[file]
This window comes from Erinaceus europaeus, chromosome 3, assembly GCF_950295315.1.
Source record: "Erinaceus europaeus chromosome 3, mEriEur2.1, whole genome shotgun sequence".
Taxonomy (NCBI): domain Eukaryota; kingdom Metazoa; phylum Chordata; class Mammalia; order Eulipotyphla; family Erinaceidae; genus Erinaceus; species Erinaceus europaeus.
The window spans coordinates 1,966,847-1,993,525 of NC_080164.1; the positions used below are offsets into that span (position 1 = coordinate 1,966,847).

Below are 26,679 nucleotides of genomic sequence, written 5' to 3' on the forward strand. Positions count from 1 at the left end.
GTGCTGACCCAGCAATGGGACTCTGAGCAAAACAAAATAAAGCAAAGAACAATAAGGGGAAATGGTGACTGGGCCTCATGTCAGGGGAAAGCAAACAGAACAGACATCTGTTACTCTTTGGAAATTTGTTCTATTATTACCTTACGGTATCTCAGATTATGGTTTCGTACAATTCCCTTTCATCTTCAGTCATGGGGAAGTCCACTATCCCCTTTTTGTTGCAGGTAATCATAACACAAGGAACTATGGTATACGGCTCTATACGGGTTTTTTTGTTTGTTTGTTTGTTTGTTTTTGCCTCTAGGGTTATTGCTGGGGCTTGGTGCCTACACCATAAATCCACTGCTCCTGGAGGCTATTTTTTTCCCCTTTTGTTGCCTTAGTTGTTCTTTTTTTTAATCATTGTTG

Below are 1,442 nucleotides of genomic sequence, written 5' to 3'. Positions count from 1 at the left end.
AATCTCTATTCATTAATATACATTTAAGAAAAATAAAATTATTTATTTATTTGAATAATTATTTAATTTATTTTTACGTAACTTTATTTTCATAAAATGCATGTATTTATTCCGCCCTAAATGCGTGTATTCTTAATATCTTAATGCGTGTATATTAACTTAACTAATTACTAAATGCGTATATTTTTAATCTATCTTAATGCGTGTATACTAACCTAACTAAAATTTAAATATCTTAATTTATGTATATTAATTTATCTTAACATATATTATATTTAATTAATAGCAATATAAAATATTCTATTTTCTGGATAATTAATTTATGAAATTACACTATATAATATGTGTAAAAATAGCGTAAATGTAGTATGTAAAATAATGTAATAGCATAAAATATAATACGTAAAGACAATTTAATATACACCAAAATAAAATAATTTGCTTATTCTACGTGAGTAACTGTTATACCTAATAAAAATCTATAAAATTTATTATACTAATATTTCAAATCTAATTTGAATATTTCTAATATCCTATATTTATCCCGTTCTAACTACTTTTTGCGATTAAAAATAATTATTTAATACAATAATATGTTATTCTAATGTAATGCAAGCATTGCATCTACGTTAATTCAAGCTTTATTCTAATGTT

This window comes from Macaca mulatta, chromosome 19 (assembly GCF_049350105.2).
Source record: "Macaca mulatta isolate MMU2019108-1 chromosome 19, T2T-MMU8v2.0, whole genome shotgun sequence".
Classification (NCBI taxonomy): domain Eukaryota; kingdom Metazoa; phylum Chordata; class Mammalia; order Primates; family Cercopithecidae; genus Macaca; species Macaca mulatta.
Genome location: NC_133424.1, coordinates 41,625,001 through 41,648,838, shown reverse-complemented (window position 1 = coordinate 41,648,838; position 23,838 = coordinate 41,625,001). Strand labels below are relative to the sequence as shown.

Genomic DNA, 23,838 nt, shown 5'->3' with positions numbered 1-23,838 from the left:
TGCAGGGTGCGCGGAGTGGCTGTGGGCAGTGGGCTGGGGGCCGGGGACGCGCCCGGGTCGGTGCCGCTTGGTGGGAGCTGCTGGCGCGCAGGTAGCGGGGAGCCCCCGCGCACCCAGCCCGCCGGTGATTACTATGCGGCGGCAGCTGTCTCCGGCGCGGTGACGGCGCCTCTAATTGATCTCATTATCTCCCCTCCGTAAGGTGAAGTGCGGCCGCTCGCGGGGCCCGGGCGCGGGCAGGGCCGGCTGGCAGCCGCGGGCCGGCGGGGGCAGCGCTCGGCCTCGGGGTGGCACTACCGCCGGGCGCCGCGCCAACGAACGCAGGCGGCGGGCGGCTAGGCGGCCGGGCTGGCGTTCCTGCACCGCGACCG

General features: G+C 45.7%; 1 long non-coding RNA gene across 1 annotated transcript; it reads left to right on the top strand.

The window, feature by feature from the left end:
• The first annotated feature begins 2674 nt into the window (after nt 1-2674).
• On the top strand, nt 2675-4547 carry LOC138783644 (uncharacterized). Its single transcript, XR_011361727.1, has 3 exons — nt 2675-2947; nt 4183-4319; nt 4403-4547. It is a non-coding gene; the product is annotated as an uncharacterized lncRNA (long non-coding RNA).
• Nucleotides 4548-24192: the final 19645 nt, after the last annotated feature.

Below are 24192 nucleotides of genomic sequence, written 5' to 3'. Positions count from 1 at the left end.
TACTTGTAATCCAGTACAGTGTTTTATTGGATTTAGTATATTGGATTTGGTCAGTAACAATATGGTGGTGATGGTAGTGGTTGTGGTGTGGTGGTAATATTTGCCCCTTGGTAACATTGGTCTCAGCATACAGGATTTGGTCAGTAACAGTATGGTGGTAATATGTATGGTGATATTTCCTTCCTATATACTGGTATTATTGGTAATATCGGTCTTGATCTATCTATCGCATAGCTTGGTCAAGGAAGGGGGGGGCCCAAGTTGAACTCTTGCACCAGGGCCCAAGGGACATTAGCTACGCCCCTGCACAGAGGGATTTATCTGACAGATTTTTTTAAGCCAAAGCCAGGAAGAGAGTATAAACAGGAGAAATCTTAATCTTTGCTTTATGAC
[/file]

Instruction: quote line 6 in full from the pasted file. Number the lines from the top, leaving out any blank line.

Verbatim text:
GTGCTGACCCAGCAATGGGACTCTGAGCAAAACAAAATAAAGCAAAGAACAATAAGGGGAAATGGTGACTGGGCCTCATGTCAGGGGAAAGCAAACAGAACAGACATCTGTTACTCTTTGGAAATTTGTTCTATTATTACCTTACGGTATCTCAGATTATGGTTTCGTACAATTCCCTTTCATCTTCAGTCATGGGGAAGTCCACTATCCCCTTTTTGTTGCAGGTAATCATAACACAAGGAACTATGGTATACGGCTCTATACGGGTTTTTTTGTTTGTTTGTTTGTTTGTTTTTGCCTCTAGGGTTATTGCTGGGGCTTGGTGCCTACACCATAAATCCACTGCTCCTGGAGGCTATTTTTTTCCCCTTTTGTTGCCTTAGTTGTTCTTTTTTTTAATCATTGTTG